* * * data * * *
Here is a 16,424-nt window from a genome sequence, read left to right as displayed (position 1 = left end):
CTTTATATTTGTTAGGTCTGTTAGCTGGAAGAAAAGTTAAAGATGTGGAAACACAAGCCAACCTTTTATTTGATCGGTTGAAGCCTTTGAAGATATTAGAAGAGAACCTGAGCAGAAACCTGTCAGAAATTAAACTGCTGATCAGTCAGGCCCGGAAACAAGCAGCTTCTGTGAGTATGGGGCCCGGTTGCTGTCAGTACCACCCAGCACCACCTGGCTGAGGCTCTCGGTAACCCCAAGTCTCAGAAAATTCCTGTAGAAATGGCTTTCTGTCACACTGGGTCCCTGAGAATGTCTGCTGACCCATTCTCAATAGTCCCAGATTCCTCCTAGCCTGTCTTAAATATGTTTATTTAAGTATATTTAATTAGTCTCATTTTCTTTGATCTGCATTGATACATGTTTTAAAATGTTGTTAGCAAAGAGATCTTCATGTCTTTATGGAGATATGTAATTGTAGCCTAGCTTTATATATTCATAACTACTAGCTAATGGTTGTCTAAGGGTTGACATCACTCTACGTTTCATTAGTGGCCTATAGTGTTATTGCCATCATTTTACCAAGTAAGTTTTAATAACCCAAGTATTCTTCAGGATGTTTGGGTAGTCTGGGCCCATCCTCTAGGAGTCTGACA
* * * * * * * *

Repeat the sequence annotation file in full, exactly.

Here is a 16,424-nt window from a genome sequence, read left to right as displayed (position 1 = left end):
CTTTATATTTGTTAGGTCTGTTAGCTGGAAGAAAAGTTAAAGATGTGGAAACACAAGCCAACCTTTTATTTGATCGGTTGAAGCCTTTGAAGATATTAGAAGAGAACCTGAGCAGAAACCTGTCAGAAATTAAACTGCTGATCAGTCAGGCCCGGAAACAAGCAGCTTCTGTGAGTATGGGGCCCGGTTGCTGTCAGTACCACCCAGCACCACCTGGCTGAGGCTCTCGGTAACCCCAAGTCTCAGAAAATTCCTGTAGAAATGGCTTTCTGTCACACTGGGTCCCTGAGAATGTCTGCTGACCCATTCTCAATAGTCCCAGATTCCTCCTAGCCTGTCTTAAATATGTTTATTTAAGTATATTTAATTAGTCTCATTTTCTTTGATCTGCATTGATACATGTTTTAAAATGTTGTTAGCAAAGAGATCTTCATGTCTTTATGGAGATATGTAATTGTAGCCTAGCTTTATATATTCATAACTACTAGCTAATGGTTGTCTAAGGGTTGACATCACTCTACGTTTCATTAGTGGCCTATAGTGTTATTGCCATCATTTTACCAAGTAAGTTTTAATAACCCAAGTATTCTTCAGGATGTTTGGGTAGTCTGGGCCCATCCTCTAGGAGTCTGACA